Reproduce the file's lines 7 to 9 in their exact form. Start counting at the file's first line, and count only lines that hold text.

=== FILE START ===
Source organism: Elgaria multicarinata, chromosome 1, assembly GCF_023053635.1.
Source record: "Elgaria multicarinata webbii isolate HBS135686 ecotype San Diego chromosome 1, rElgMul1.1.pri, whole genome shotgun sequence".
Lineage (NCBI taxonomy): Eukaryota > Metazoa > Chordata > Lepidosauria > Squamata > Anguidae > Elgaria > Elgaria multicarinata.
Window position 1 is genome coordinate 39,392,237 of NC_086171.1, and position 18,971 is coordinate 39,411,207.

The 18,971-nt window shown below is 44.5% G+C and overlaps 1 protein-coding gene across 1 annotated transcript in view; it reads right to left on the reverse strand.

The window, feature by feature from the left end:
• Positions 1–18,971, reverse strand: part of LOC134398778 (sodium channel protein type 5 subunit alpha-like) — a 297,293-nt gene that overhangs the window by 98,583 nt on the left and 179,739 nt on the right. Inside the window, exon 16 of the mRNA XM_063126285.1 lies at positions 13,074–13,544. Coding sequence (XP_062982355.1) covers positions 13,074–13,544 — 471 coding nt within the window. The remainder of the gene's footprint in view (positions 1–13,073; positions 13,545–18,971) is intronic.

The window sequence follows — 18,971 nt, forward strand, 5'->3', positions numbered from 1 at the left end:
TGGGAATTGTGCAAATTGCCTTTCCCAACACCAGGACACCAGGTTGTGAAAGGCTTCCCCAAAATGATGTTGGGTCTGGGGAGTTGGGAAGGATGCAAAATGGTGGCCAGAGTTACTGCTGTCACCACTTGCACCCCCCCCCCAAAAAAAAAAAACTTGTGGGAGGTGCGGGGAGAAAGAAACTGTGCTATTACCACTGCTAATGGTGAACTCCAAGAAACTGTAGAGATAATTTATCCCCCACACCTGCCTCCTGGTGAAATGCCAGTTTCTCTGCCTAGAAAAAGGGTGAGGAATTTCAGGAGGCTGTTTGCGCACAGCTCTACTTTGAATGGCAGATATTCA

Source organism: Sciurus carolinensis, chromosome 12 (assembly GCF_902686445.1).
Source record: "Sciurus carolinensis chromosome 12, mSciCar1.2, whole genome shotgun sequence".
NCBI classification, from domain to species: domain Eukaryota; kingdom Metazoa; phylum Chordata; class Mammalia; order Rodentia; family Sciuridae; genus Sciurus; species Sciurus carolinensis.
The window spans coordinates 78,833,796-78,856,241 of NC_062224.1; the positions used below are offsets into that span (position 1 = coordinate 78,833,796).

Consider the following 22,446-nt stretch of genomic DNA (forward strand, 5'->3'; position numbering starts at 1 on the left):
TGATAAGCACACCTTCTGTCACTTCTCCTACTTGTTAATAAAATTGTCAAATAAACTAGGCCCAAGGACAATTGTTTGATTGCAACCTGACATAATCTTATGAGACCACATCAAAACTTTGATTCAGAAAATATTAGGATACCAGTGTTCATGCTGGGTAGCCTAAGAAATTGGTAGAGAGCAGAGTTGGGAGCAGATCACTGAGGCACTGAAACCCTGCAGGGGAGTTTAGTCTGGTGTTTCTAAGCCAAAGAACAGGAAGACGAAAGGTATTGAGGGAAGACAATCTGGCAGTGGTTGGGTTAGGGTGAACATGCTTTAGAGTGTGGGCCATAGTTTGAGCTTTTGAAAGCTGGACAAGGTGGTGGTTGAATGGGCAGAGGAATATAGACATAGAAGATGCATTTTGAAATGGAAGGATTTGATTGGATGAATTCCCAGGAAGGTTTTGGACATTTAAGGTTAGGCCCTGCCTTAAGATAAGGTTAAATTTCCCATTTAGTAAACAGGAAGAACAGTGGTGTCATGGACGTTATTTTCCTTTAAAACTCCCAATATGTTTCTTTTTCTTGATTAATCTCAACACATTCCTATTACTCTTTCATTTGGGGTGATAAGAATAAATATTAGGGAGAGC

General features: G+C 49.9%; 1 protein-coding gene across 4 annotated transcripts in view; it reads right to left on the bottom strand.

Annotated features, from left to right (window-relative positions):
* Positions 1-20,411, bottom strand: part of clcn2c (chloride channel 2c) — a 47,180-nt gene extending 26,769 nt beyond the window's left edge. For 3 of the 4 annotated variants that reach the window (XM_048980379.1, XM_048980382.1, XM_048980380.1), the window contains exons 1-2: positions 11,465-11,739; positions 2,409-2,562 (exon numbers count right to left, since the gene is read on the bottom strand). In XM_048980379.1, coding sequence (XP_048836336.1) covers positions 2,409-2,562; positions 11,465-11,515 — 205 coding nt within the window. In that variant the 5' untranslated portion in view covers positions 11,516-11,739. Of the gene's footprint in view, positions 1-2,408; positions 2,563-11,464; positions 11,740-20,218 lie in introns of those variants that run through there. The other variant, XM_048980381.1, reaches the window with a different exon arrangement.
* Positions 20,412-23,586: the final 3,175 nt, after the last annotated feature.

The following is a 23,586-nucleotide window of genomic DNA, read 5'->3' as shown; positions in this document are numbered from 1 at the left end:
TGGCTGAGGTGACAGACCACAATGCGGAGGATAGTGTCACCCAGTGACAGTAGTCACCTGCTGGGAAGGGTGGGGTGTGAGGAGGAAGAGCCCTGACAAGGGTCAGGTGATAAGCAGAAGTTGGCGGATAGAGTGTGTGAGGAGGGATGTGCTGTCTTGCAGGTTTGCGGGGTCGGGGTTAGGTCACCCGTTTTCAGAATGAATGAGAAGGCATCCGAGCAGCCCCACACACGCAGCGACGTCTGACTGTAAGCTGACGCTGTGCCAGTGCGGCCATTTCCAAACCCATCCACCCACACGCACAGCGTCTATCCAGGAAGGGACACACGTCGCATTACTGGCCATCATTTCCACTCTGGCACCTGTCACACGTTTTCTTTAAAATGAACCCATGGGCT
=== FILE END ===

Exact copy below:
• Positions 1–18,971, reverse strand: part of LOC134398778 (sodium channel protein type 5 subunit alpha-like) — a 297,293-nt gene that overhangs the window by 98,583 nt on the left and 179,739 nt on the right. Inside the window, exon 16 of the mRNA XM_063126285.1 lies at positions 13,074–13,544. Coding sequence (XP_062982355.1) covers positions 13,074–13,544 — 471 coding nt within the window. The remainder of the gene's footprint in view (positions 1–13,073; positions 13,545–18,971) is intronic.

The window sequence follows — 18,971 nt, forward strand, 5'->3', positions numbered from 1 at the left end:
TGGGAATTGTGCAAATTGCCTTTCCCAACACCAGGACACCAGGTTGTGAAAGGCTTCCCCAAAATGATGTTGGGTCTGGGGAGTTGGGAAGGATGCAAAATGGTGGCCAGAGTTACTGCTGTCACCACTTGCACCCCCCCCCCAAAAAAAAAAAACTTGTGGGAGGTGCGGGGAGAAAGAAACTGTGCTATTACCACTGCTAATGGTGAACTCCAAGAAACTGTAGAGATAATTTATCCCCCACACCTGCCTCCTGGTGAAATGCCAGTTTCTCTGCCTAGAAAAAGGGTGAGGAATTTCAGGAGGCTGTTTGCGCACAGCTCTACTTTGAATGGCAGATATTCA